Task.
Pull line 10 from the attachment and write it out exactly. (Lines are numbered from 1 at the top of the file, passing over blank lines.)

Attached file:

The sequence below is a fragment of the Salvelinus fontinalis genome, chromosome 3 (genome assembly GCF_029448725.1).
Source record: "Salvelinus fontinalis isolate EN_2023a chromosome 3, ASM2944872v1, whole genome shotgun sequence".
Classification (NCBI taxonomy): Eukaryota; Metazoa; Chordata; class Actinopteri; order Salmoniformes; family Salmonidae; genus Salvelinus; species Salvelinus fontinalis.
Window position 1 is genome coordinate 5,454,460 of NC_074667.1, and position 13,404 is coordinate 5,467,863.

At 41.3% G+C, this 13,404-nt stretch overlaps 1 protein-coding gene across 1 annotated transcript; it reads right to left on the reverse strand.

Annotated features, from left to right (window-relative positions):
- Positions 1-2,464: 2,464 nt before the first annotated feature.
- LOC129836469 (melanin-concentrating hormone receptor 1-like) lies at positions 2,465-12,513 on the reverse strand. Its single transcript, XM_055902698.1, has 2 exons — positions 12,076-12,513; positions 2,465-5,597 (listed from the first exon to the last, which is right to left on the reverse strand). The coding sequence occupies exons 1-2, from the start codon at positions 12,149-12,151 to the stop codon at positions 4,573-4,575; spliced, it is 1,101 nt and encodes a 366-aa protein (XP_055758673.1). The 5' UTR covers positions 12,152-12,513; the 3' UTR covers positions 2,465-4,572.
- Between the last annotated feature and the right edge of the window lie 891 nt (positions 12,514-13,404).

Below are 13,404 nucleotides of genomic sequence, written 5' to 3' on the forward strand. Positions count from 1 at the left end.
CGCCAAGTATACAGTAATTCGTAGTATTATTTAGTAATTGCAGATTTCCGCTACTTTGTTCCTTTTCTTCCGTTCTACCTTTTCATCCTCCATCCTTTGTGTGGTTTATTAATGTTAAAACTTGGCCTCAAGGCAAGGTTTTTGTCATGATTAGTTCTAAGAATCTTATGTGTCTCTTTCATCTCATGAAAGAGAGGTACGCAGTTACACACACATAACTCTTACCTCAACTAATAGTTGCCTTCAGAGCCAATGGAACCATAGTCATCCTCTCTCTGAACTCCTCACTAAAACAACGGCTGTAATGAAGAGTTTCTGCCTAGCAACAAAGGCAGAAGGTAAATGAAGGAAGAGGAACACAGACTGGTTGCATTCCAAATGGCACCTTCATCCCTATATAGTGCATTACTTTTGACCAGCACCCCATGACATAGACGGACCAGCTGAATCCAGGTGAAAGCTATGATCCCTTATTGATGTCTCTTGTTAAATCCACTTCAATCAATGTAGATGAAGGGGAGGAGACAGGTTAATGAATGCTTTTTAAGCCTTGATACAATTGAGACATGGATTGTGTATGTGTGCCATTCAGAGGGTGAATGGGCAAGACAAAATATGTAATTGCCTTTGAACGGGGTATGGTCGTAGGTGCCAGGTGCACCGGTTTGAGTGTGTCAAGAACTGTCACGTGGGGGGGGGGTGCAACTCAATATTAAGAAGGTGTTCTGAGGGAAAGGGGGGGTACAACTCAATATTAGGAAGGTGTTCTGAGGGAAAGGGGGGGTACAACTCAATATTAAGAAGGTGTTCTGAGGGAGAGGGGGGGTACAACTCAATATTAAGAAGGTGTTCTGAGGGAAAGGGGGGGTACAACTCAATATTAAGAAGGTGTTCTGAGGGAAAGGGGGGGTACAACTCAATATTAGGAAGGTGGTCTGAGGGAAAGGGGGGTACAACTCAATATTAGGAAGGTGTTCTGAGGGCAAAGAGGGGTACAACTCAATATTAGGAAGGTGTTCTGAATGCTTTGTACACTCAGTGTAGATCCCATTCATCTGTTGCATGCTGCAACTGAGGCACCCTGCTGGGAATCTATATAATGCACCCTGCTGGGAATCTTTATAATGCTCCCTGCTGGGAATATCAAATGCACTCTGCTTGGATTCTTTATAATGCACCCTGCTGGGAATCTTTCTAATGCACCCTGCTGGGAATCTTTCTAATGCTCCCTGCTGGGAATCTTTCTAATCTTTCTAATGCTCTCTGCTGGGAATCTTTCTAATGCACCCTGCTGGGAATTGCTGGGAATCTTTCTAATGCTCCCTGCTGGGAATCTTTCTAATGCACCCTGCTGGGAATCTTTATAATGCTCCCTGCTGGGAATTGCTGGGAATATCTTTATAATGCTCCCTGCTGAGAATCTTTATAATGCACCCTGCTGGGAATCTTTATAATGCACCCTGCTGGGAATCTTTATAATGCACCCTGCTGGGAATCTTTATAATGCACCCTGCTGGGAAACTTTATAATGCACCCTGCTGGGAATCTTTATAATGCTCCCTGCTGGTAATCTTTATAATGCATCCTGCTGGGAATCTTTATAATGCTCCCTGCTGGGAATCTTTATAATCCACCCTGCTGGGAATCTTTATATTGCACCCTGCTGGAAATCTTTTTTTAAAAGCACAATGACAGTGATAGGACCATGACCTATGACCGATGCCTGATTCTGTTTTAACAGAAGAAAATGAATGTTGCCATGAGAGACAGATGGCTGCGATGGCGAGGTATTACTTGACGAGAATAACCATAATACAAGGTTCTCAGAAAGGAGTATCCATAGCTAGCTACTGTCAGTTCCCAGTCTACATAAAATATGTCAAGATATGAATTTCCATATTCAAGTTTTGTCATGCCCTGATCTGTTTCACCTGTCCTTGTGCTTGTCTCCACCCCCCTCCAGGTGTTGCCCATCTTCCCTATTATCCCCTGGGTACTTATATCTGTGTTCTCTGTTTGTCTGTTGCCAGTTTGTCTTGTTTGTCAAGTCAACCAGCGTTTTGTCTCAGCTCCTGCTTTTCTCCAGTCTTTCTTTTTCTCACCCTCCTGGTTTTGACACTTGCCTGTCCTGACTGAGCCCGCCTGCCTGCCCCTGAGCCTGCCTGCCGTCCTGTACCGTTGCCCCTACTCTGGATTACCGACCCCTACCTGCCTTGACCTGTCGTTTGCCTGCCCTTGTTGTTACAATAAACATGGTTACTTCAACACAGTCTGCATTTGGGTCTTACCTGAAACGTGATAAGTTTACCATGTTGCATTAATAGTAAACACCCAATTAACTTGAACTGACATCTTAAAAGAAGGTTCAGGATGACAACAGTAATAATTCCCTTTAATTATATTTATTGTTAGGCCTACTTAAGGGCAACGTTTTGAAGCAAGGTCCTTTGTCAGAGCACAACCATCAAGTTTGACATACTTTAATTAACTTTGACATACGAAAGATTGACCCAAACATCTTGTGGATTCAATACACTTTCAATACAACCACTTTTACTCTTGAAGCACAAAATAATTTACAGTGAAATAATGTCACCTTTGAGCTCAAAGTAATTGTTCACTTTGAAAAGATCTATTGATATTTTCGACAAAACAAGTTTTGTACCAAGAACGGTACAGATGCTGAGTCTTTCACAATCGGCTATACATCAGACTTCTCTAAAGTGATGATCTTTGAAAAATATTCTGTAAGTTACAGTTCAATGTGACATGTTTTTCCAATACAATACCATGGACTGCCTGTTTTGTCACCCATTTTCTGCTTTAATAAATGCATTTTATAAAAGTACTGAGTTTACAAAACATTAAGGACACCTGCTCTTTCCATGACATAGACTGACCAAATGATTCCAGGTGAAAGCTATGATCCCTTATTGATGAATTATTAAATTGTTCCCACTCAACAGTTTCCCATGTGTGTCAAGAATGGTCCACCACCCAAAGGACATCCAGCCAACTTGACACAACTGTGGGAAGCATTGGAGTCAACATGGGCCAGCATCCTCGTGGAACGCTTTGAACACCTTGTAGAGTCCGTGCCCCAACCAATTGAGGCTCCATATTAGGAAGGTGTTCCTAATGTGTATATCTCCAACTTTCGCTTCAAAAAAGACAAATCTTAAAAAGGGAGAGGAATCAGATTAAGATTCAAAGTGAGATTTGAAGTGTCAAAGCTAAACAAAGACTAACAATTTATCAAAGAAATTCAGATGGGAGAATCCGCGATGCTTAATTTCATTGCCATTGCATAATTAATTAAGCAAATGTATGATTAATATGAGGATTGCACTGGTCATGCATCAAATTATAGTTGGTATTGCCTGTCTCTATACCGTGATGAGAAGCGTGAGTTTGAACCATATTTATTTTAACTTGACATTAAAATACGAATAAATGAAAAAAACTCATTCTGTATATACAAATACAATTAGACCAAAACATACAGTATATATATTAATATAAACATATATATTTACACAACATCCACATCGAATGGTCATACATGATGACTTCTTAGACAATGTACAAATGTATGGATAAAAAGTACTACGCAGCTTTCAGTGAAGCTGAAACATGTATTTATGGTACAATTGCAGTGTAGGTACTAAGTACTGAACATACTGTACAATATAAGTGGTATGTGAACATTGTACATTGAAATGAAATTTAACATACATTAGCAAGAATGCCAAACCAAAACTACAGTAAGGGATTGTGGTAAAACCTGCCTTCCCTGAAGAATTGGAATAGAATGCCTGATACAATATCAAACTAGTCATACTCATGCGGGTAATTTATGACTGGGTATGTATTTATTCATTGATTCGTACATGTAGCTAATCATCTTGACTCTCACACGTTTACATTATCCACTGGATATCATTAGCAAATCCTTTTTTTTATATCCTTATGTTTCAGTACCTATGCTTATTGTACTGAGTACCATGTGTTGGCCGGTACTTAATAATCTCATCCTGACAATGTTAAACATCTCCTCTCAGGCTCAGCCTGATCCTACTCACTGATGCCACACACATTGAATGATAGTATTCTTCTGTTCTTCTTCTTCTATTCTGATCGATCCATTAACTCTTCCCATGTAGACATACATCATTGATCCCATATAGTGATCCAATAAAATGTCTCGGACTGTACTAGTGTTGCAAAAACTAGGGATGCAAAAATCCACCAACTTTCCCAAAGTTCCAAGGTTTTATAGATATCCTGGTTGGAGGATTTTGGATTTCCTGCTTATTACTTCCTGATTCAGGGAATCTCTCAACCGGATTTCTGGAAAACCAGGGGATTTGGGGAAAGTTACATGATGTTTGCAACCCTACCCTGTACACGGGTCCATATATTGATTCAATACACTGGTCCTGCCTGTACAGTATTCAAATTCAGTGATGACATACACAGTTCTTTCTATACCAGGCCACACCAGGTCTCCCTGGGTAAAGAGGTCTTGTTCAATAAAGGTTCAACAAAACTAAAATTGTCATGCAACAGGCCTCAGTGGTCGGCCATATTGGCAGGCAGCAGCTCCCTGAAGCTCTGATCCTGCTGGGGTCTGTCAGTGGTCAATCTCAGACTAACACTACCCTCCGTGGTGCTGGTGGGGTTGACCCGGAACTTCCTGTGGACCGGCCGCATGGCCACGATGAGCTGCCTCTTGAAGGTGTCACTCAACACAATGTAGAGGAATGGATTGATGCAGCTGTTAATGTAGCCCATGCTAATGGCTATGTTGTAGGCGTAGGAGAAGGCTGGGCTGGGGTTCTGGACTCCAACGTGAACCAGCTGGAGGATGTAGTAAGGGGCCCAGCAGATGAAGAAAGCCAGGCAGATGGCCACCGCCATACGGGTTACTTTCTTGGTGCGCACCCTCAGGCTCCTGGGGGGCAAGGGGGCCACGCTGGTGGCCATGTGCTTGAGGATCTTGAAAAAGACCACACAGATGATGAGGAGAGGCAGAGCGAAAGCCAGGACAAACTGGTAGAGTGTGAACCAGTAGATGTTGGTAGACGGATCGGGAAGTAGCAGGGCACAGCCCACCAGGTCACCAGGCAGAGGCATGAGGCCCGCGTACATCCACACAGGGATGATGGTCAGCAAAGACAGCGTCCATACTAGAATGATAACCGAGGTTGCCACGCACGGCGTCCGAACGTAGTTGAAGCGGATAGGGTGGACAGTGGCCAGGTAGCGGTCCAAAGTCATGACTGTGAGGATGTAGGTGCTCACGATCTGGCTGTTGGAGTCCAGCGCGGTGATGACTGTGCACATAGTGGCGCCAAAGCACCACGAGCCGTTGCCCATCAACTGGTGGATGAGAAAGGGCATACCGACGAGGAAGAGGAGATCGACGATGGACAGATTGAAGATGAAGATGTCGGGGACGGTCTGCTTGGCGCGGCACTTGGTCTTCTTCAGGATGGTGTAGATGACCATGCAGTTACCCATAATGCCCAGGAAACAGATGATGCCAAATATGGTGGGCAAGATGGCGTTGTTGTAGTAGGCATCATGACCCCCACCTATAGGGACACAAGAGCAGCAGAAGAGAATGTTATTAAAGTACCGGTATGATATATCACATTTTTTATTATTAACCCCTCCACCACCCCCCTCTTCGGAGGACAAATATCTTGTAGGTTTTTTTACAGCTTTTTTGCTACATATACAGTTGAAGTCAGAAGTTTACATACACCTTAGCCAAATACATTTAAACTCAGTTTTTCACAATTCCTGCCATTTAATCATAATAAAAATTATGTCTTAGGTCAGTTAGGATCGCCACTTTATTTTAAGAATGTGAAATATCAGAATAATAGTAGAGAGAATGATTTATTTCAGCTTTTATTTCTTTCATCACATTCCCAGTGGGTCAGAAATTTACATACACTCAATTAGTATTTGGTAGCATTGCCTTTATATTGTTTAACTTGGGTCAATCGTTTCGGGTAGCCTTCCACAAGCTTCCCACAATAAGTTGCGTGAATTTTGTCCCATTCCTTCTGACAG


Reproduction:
Below are 13,404 nucleotides of genomic sequence, written 5' to 3' on the forward strand. Positions count from 1 at the left end.